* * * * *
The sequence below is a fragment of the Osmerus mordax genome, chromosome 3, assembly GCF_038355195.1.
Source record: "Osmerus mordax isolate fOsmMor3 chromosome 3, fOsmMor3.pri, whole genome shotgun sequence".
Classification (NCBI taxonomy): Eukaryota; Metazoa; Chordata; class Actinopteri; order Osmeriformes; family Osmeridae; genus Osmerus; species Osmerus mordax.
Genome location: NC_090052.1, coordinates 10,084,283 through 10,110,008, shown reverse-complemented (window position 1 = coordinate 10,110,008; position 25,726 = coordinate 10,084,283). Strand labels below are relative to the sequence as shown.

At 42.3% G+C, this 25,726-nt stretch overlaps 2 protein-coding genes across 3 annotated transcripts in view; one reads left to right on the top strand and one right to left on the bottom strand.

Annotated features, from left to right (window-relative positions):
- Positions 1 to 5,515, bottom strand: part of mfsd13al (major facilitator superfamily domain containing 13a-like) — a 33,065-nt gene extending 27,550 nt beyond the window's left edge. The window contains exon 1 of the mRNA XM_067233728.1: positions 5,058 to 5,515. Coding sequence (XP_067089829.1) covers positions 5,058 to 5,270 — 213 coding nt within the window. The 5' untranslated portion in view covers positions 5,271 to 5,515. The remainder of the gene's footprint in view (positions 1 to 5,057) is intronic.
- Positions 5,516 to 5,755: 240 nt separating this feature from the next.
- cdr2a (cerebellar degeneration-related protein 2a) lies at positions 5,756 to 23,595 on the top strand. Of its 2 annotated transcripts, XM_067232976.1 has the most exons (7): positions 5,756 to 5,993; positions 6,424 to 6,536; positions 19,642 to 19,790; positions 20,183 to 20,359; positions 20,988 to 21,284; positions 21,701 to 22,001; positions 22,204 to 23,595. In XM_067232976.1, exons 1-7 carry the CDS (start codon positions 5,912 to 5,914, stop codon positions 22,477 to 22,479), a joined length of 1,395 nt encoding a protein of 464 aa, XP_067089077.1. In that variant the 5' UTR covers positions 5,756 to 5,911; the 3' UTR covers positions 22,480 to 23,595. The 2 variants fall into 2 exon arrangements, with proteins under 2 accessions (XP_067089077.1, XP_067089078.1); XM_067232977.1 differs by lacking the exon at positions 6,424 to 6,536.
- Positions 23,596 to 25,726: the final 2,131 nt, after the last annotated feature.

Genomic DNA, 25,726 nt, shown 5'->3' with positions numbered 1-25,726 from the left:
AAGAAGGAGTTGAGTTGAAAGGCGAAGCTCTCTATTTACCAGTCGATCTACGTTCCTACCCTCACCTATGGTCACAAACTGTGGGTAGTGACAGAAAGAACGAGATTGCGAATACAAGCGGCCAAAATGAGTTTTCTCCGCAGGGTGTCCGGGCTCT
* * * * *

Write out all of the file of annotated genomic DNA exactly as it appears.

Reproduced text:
The sequence below is a fragment of the Osmerus mordax genome, chromosome 3, assembly GCF_038355195.1.
Source record: "Osmerus mordax isolate fOsmMor3 chromosome 3, fOsmMor3.pri, whole genome shotgun sequence".
Classification (NCBI taxonomy): Eukaryota; Metazoa; Chordata; class Actinopteri; order Osmeriformes; family Osmeridae; genus Osmerus; species Osmerus mordax.
Genome location: NC_090052.1, coordinates 10,084,283 through 10,110,008, shown reverse-complemented (window position 1 = coordinate 10,110,008; position 25,726 = coordinate 10,084,283). Strand labels below are relative to the sequence as shown.

At 42.3% G+C, this 25,726-nt stretch overlaps 2 protein-coding genes across 3 annotated transcripts in view; one reads left to right on the top strand and one right to left on the bottom strand.

Annotated features, from left to right (window-relative positions):
- Positions 1 to 5,515, bottom strand: part of mfsd13al (major facilitator superfamily domain containing 13a-like) — a 33,065-nt gene extending 27,550 nt beyond the window's left edge. The window contains exon 1 of the mRNA XM_067233728.1: positions 5,058 to 5,515. Coding sequence (XP_067089829.1) covers positions 5,058 to 5,270 — 213 coding nt within the window. The 5' untranslated portion in view covers positions 5,271 to 5,515. The remainder of the gene's footprint in view (positions 1 to 5,057) is intronic.
- Positions 5,516 to 5,755: 240 nt separating this feature from the next.
- cdr2a (cerebellar degeneration-related protein 2a) lies at positions 5,756 to 23,595 on the top strand. Of its 2 annotated transcripts, XM_067232976.1 has the most exons (7): positions 5,756 to 5,993; positions 6,424 to 6,536; positions 19,642 to 19,790; positions 20,183 to 20,359; positions 20,988 to 21,284; positions 21,701 to 22,001; positions 22,204 to 23,595. In XM_067232976.1, exons 1-7 carry the CDS (start codon positions 5,912 to 5,914, stop codon positions 22,477 to 22,479), a joined length of 1,395 nt encoding a protein of 464 aa, XP_067089077.1. In that variant the 5' UTR covers positions 5,756 to 5,911; the 3' UTR covers positions 22,480 to 23,595. The 2 variants fall into 2 exon arrangements, with proteins under 2 accessions (XP_067089077.1, XP_067089078.1); XM_067232977.1 differs by lacking the exon at positions 6,424 to 6,536.
- Positions 23,596 to 25,726: the final 2,131 nt, after the last annotated feature.

Genomic DNA, 25,726 nt, shown 5'->3' with positions numbered 1-25,726 from the left:
AAGAAGGAGTTGAGTTGAAAGGCGAAGCTCTCTATTTACCAGTCGATCTACGTTCCTACCCTCACCTATGGTCACAAACTGTGGGTAGTGACAGAAAGAACGAGATTGCGAATACAAGCGGCCAAAATGAGTTTTCTCCGCAGGGTGTCCGGGCTCT